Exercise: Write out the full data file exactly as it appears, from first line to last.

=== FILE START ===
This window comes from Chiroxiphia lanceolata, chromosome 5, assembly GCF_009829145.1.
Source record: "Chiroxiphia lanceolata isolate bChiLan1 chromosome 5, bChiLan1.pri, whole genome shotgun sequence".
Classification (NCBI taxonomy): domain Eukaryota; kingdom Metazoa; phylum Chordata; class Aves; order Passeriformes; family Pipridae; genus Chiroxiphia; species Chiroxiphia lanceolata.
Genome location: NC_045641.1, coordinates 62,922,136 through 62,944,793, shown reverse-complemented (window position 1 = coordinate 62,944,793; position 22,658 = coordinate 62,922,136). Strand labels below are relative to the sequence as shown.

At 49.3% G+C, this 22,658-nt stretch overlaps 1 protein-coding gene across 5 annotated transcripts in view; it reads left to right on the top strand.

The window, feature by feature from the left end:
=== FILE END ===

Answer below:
This window comes from Chiroxiphia lanceolata, chromosome 5, assembly GCF_009829145.1.
Source record: "Chiroxiphia lanceolata isolate bChiLan1 chromosome 5, bChiLan1.pri, whole genome shotgun sequence".
Classification (NCBI taxonomy): domain Eukaryota; kingdom Metazoa; phylum Chordata; class Aves; order Passeriformes; family Pipridae; genus Chiroxiphia; species Chiroxiphia lanceolata.
Genome location: NC_045641.1, coordinates 62,922,136 through 62,944,793, shown reverse-complemented (window position 1 = coordinate 62,944,793; position 22,658 = coordinate 62,922,136). Strand labels below are relative to the sequence as shown.

At 49.3% G+C, this 22,658-nt stretch overlaps 1 protein-coding gene across 5 annotated transcripts in view; it reads left to right on the top strand.

The window, feature by feature from the left end: